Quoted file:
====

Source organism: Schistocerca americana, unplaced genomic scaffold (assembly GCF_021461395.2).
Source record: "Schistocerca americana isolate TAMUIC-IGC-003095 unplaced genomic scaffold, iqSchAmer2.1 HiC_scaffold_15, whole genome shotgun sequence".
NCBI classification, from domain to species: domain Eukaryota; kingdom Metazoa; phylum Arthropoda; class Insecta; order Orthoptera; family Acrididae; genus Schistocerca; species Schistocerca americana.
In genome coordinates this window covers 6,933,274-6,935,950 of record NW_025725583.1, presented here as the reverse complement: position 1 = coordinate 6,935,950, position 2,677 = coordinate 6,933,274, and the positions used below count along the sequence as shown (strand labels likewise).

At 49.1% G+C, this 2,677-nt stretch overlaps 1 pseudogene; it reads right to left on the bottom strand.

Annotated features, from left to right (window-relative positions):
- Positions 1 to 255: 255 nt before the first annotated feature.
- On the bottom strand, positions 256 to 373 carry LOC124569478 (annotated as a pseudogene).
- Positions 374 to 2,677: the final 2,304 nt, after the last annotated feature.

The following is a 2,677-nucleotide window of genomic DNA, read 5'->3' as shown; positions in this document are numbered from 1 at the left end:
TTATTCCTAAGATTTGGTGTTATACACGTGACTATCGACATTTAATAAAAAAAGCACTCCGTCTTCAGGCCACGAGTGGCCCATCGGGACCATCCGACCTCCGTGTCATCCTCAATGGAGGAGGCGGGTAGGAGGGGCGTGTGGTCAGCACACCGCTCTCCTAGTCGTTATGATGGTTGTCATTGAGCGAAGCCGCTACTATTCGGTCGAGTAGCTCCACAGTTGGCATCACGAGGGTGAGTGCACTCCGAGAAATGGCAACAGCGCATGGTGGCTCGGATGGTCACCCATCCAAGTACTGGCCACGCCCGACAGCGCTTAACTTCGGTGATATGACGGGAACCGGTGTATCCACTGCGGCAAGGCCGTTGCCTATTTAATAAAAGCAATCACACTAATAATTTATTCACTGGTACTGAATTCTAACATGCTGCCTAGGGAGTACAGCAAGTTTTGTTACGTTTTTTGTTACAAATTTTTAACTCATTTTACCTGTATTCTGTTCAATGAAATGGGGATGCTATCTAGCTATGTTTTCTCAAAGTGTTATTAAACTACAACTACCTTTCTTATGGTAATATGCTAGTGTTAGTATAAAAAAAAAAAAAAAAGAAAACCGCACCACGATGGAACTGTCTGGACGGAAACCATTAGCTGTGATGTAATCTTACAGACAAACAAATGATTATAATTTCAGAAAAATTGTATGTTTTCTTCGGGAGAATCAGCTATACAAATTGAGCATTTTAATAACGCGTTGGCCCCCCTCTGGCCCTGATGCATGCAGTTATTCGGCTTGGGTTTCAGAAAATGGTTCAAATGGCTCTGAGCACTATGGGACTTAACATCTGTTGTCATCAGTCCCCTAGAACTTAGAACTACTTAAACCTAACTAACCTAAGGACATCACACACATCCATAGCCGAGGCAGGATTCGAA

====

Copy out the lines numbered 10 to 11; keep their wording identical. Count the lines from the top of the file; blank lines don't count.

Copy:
The following is a 2,677-nucleotide window of genomic DNA, read 5'->3' as shown; positions in this document are numbered from 1 at the left end:
TTATTCCTAAGATTTGGTGTTATACACGTGACTATCGACATTTAATAAAAAAAGCACTCCGTCTTCAGGCCACGAGTGGCCCATCGGGACCATCCGACCTCCGTGTCATCCTCAATGGAGGAGGCGGGTAGGAGGGGCGTGTGGTCAGCACACCGCTCTCCTAGTCGTTATGATGGTTGTCATTGAGCGAAGCCGCTACTATTCGGTCGAGTAGCTCCACAGTTGGCATCACGAGGGTGAGTGCACTCCGAGAAATGGCAACAGCGCATGGTGGCTCGGATGGTCACCCATCCAAGTACTGGCCACGCCCGACAGCGCTTAACTTCGGTGATATGACGGGAACCGGTGTATCCACTGCGGCAAGGCCGTTGCCTATTTAATAAAAGCAATCACACTAATAATTTATTCACTGGTACTGAATTCTAACATGCTGCCTAGGGAGTACAGCAAGTTTTGTTACGTTTTTTGTTACAAATTTTTAACTCATTTTACCTGTATTCTGTTCAATGAAATGGGGATGCTATCTAGCTATGTTTTCTCAAAGTGTTATTAAACTACAACTACCTTTCTTATGGTAATATGCTAGTGTTAGTATAAAAAAAAAAAAAAAAGAAAACCGCACCACGATGGAACTGTCTGGACGGAAACCATTAGCTGTGATGTAATCTTACAGACAAACAAATGATTATAATTTCAGAAAAATTGTATGTTTTCTTCGGGAGAATCAGCTATACAAATTGAGCATTTTAATAACGCGTTGGCCCCCCTCTGGCCCTGATGCATGCAGTTATTCGGCTTGGGTTTCAGAAAATGGTTCAAATGGCTCTGAGCACTATGGGACTTAACATCTGTTGTCATCAGTCCCCTAGAACTTAGAACTACTTAAACCTAACTAACCTAAGGACATCACACACATCCATAGCCGAGGCAGGATTCGAA